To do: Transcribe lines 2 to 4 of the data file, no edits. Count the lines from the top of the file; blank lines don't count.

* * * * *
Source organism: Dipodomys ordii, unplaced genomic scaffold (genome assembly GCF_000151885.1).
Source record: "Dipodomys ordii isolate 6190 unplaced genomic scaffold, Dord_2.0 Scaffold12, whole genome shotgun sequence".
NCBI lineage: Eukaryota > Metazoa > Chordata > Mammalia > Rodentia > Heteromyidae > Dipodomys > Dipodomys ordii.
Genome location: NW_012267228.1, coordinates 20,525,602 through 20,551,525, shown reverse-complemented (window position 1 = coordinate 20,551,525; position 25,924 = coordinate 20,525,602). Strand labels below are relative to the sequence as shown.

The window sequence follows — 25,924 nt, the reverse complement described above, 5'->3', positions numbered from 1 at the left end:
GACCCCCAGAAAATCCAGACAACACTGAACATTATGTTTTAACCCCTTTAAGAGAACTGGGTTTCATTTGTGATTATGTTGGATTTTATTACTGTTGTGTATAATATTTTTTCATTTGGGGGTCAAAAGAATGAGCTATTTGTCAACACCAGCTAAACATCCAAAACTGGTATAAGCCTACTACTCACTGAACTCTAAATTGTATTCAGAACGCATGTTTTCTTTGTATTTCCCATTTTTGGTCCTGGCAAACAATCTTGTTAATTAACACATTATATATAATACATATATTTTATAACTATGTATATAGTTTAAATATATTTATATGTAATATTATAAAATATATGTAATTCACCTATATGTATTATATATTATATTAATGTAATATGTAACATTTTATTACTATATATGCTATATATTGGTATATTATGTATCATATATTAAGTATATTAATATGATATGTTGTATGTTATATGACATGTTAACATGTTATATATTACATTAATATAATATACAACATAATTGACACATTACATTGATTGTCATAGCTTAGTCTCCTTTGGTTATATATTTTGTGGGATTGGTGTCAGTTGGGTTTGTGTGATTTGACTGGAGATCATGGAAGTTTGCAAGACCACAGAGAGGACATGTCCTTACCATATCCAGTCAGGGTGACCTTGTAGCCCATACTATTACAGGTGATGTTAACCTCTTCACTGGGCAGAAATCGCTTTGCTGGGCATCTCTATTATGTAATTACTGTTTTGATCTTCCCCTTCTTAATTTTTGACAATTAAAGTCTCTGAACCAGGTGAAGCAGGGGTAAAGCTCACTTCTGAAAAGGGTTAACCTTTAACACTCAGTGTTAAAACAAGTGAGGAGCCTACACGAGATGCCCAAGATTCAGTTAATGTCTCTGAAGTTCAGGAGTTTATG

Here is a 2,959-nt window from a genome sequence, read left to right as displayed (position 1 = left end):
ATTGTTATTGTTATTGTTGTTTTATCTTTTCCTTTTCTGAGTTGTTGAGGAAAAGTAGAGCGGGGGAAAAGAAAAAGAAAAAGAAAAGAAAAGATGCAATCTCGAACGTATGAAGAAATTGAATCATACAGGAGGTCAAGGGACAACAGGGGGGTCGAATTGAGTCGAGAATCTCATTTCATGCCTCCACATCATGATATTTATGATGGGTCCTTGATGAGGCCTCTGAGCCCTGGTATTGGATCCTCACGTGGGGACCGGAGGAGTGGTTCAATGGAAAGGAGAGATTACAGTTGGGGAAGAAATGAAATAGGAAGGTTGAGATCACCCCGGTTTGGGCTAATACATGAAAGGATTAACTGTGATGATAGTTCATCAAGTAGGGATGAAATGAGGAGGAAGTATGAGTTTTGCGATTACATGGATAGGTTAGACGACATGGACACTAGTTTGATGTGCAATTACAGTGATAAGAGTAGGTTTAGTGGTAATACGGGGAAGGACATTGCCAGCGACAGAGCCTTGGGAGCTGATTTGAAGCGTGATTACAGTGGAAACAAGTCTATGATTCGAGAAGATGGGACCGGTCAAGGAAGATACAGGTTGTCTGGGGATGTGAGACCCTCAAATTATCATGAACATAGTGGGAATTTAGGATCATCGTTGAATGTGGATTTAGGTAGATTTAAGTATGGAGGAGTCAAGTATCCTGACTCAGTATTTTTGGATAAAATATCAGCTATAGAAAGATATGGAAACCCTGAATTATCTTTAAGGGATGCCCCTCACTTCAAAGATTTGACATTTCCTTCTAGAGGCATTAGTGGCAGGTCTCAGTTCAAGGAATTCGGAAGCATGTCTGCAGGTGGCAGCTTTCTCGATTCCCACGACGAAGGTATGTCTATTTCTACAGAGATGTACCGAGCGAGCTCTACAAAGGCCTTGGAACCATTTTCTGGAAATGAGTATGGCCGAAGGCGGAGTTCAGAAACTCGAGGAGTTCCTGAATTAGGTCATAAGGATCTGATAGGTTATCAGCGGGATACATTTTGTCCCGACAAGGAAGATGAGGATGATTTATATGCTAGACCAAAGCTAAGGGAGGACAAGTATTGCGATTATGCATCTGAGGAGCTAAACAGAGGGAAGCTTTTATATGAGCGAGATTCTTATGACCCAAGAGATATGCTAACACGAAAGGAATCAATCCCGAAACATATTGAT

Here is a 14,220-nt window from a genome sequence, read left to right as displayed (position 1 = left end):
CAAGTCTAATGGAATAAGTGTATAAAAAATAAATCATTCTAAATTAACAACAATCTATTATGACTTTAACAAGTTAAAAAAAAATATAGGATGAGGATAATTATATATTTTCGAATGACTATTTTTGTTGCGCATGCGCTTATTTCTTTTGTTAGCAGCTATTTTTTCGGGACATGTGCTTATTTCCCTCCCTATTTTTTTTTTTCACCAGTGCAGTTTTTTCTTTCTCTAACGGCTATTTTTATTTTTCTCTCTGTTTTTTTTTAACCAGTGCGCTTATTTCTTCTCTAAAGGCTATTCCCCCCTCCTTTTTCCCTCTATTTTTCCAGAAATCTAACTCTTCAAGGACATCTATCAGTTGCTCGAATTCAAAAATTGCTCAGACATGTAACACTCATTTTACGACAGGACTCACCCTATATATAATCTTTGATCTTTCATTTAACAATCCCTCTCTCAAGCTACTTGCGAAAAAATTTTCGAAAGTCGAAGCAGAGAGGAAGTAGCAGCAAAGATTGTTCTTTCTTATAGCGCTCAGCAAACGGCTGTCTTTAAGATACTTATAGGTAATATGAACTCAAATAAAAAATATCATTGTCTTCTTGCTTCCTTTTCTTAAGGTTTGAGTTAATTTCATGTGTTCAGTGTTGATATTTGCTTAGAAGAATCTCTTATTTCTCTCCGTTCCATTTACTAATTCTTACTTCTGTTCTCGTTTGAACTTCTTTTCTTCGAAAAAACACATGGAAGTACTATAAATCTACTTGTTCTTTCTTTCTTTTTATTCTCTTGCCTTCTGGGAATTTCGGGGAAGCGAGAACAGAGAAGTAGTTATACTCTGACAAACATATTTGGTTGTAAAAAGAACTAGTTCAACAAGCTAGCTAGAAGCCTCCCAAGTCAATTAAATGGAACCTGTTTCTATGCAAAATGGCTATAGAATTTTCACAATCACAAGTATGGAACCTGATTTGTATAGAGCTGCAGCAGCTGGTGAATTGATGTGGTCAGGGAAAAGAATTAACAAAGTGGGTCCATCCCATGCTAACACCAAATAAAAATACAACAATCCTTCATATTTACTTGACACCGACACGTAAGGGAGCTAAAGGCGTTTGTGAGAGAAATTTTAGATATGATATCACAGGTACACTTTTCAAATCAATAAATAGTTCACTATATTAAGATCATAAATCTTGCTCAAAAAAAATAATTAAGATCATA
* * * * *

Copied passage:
Source record: "Dipodomys ordii isolate 6190 unplaced genomic scaffold, Dord_2.0 Scaffold12, whole genome shotgun sequence".
NCBI lineage: Eukaryota > Metazoa > Chordata > Mammalia > Rodentia > Heteromyidae > Dipodomys > Dipodomys ordii.
Genome location: NW_012267228.1, coordinates 20,525,602 through 20,551,525, shown reverse-complemented (window position 1 = coordinate 20,551,525; position 25,924 = coordinate 20,525,602). Strand labels below are relative to the sequence as shown.